In re: skills that translate…
…I present to you Dwayne Jones, center, Austin Toros.
On the heels of Wednesday’s musings about top D-League scorer Morris Almond, it seems fitting to chat about someone on the flip side of the “Does his skill set make him ready?” discussion.
On the stat sheet, Jones has been an absolute dynamo this season. The last time he had a single-digit rebound game was November 28, and he grabbed double-digits boards for the 18th straight game against Fort Wayne on Wednesday. His 17 double-doubles (in 20 games!) lead the league, and no one else has more than 11. While we’re piling on here, Wednesday night’s 23-rebound effort marked his fifth game this season of 20-plus rebounds. The man also shoots nearly 63 percent from the field and scores 18 points per game.
The numbers are terrific. But Jones doesn’t score because he is some sort of post-up powerhouse. While he does get some of his points by creating his own offense, the 26-year-old’s play with the ball in his hands is far from overwhelming. He isn’t a dominant scorer, he doesn’t have outstanding post moves, and he turns the ball over nearly three times per game. But he is a guy who uses legitimate NBA size (6-11, 250 pounds) to pound the offensive glass (more than six of his league-best 15.7 rebounds per game come at that end) and do plenty of scoring off of putbacks, tip-ins and other garbage-bucket opportunities created by the fact that he plays with guards and swingmen who draw a lot of defensive attention (Alonzo Gee, Curtis Jerrells and recently Malik Hairston come to mind).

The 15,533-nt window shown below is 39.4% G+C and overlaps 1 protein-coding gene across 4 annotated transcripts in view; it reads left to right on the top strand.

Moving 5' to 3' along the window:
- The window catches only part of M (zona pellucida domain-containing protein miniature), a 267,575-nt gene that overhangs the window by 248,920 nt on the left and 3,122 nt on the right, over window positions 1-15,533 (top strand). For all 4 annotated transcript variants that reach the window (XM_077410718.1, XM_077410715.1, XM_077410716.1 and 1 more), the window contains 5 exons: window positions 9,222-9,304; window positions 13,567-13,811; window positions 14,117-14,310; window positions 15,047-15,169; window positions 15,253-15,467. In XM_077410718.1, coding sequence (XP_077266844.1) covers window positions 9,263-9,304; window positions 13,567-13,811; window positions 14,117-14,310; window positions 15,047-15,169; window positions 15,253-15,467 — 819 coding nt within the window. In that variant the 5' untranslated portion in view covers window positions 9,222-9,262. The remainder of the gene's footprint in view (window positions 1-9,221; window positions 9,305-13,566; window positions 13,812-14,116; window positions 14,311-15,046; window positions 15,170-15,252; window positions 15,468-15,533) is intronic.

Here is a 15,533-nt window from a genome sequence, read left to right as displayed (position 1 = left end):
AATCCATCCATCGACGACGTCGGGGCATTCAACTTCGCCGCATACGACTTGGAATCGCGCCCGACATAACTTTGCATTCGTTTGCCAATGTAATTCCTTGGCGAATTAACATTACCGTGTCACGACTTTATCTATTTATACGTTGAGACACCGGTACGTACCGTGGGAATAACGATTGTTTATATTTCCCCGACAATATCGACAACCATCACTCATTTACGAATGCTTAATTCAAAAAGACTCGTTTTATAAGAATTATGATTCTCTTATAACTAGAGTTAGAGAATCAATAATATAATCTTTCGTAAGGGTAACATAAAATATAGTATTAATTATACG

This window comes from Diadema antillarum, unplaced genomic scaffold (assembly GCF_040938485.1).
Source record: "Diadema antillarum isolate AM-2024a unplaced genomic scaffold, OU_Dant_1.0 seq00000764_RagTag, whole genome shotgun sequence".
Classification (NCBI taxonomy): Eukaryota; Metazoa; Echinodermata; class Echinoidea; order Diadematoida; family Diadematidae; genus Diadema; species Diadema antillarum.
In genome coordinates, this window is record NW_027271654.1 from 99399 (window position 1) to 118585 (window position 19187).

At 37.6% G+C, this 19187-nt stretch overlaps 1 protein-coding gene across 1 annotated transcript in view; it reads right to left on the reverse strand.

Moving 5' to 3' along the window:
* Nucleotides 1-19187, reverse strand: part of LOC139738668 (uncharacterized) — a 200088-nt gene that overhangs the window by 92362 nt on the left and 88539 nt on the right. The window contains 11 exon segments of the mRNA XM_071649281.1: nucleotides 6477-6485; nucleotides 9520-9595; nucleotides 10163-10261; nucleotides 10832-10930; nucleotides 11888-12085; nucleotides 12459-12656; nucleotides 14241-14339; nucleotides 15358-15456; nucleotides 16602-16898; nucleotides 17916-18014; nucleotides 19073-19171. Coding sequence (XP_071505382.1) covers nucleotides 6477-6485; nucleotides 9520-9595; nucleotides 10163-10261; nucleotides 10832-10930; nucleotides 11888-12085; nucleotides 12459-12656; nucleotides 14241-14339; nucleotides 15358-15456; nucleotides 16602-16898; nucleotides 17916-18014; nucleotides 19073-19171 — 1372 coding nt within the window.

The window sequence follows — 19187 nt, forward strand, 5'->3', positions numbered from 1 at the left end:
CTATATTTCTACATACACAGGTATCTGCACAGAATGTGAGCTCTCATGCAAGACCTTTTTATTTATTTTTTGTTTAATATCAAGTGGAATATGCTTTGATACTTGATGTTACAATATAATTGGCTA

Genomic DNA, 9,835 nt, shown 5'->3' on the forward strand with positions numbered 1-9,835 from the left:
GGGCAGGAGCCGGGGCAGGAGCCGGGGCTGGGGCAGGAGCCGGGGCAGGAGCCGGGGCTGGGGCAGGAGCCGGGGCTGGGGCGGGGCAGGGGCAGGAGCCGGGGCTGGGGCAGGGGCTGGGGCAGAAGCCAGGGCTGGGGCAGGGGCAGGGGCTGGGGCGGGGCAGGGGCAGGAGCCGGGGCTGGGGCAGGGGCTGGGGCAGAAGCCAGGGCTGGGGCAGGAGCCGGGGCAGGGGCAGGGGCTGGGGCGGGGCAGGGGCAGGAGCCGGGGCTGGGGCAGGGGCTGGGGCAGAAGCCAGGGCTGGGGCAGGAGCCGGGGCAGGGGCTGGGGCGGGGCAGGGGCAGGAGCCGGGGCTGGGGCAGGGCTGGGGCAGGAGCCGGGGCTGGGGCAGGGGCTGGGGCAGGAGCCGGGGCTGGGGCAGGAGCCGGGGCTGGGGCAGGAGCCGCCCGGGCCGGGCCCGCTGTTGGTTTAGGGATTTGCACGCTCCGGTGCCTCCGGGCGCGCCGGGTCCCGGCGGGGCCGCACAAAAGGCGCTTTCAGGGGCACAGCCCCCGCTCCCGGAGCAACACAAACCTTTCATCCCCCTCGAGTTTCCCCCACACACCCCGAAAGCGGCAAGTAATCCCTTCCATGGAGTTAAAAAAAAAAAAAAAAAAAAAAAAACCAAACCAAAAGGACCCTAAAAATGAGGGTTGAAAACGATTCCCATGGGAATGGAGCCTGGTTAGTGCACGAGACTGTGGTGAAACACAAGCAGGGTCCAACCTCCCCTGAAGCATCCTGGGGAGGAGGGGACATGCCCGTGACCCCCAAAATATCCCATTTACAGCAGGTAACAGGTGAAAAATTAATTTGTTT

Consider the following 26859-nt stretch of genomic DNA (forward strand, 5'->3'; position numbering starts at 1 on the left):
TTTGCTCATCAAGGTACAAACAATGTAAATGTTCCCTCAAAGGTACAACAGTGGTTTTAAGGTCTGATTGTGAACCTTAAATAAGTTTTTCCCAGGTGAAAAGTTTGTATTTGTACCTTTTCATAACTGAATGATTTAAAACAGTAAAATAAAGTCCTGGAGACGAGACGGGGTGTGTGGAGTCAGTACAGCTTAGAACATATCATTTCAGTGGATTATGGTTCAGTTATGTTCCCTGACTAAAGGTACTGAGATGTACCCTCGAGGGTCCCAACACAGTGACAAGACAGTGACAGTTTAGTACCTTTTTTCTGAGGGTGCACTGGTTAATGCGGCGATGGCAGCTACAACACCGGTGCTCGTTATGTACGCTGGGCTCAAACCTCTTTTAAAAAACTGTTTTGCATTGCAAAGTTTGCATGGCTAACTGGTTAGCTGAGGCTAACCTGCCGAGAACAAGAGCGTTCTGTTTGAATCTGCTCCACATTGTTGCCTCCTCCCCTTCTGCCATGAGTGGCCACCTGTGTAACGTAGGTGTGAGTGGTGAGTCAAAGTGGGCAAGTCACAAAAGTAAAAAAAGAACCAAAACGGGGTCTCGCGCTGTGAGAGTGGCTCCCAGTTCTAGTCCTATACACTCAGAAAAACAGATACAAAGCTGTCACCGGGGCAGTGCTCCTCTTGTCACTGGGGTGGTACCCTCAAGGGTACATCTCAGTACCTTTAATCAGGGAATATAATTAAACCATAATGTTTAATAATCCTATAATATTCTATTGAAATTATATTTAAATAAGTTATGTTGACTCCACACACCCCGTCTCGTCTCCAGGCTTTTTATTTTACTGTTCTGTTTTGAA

Jones isn’t an overwhelming defensive presence, but he isn’t a liability at that end either. The man is capable of blocking shots and has a sizable enough frame that he should be able to avoid being pushed around by NBA bigs. Again, just because it’s worth noting once more, he kills it on the boards. At this point in the schedule, it seems reasonable to buy in to his rebounding prowess now that he can no longer agitate Ridiculous Upside‘s Scott Schroeder by playing half his games against Kevin Pittsnoggle. And while Scott occasionally wonders if Jones is putting out maximum effort, he has praised Jones of late.
To adapt some of what was said Wednesday, NBA teams aren’t bringing D-League centers aboard so that they can be the focal point of the offense in the post. A call-up center needs to bring the size and strength to avoid allowing opponents mismatches on the low blocks, and he needs to be crash-happy enough on the boards to the point that opponents will pay for not keeping a body on him. Jones has shown at least that much, both in the D-League and to some extent in his previous ventures through the NBA. In 80 NBA games over parts of four seasons, Jones posted a 17.4 percent total rebound rate and collected 15.5 percent of available offensive rebounds. That’s a small sample size, but it falls in line as a reasonable extension of what we have seen from Jones in the D-League.
Dwayne Jones’ ceiling isn’t tremendous. He has been around the D-League for parts of four seasons since 2005 while having as many cups of coffee in the NBA. His offensive arsenal isn’t likely to expand too far anytime soon.
But he can hammer the glass, get some points off the board and block shots, so that should make him soon to go when a team looking for a stopgap rather than a long-term prospect next comes searching for a big man.